Ferguson's language may be tempered by the two league defeats United have suffered at Craven Cottage in the past two seasons and also the knowledge that Hughes is, in many ways, back in his natural domain at a club where he is the chairman's actual appointee, and will generally be left alone to run his own ship and nurture a fighting spirit. It is very much how life was at Blackburn Rovers, where until he left in June 2008 Hughes grew close to the chairman, John Williams, though was not expected to be on the telephone to him at every occasion. The problem for him at City was partly cultural: the Abu Dhabi chairman Khaldoon al-Mubarak gave Hughes his mobile telephone number but was surprised when he did not call. Mubarak also offered to hire extra coaches to make good City's defensive deficiencies and was surprised when Hughes simply wanted to continue with the close-knit group – Mark Bowen, Eddie Niedzwiecki and goalkeeping coach Kevin Hitchcock – who will all now be heading to Craven Cottage, too.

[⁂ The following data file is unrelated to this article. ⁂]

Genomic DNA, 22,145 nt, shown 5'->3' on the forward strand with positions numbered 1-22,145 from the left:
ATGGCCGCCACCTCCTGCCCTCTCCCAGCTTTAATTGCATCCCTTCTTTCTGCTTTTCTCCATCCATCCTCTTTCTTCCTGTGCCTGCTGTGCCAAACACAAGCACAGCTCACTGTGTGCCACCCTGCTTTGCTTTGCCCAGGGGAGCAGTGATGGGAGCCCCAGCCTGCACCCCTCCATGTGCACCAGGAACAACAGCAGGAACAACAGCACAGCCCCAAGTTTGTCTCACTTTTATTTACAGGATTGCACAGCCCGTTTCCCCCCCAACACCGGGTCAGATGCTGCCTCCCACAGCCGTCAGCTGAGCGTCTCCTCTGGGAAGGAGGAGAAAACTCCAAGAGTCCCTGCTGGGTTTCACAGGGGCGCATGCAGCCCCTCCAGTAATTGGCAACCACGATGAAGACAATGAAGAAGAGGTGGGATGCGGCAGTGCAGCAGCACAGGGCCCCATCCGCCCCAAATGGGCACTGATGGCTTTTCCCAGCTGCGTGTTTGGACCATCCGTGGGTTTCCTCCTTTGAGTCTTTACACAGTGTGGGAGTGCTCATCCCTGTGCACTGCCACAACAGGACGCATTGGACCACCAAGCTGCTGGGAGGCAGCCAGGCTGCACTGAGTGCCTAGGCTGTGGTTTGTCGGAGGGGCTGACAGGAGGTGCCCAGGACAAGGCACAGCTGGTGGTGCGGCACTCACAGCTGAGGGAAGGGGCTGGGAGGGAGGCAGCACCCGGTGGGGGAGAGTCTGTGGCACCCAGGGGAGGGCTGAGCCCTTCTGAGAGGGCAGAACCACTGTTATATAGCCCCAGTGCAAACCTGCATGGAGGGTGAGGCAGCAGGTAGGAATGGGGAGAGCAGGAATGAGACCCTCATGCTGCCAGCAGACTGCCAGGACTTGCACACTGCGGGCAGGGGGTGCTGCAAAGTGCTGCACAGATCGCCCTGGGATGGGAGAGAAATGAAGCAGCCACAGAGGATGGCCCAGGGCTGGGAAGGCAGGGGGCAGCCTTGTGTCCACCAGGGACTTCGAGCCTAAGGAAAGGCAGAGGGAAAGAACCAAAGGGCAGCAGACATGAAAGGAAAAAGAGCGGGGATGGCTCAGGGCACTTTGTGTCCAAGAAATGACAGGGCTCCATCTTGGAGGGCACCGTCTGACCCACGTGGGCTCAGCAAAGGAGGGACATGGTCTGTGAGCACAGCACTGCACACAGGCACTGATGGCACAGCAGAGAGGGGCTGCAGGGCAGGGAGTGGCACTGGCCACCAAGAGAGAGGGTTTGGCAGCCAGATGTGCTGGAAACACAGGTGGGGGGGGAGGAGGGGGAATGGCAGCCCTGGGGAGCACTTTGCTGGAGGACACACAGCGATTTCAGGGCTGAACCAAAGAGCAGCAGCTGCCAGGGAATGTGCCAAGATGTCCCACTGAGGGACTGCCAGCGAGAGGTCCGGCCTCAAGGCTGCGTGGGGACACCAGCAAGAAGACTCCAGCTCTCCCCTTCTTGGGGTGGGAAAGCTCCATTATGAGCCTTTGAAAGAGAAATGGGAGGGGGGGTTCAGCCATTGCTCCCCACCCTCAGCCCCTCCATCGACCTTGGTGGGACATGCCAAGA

But comfortable though Hughes may be at a new club which actively courted him – and he did take some persuading as negotiations dragged into Wednesday evening – will he be content?

Hughes might have wanted to stick to the tried and tested where coaching was concerned at Eastlands but was still enthused when he found that the City chief executive, Garry Cook, actually wanted to involve him in the business side of the club. The story of how Hughes was invited to a Manchester City business away-day at the Shrigley Hall hotel in Cheshire, unexpectedly turned up in a suit and tie while everyone else was dressed casually, but leapt to his feet to involve himself, illustrates that he is an individual who relishes personal development – and operating outside the bounds proscribed by the traditional role of the football manager. When Hughes said this time last year that "I've got more tools to do the job now," he wasn't talking about Carlos Tevez and Emmanuel Adebayor.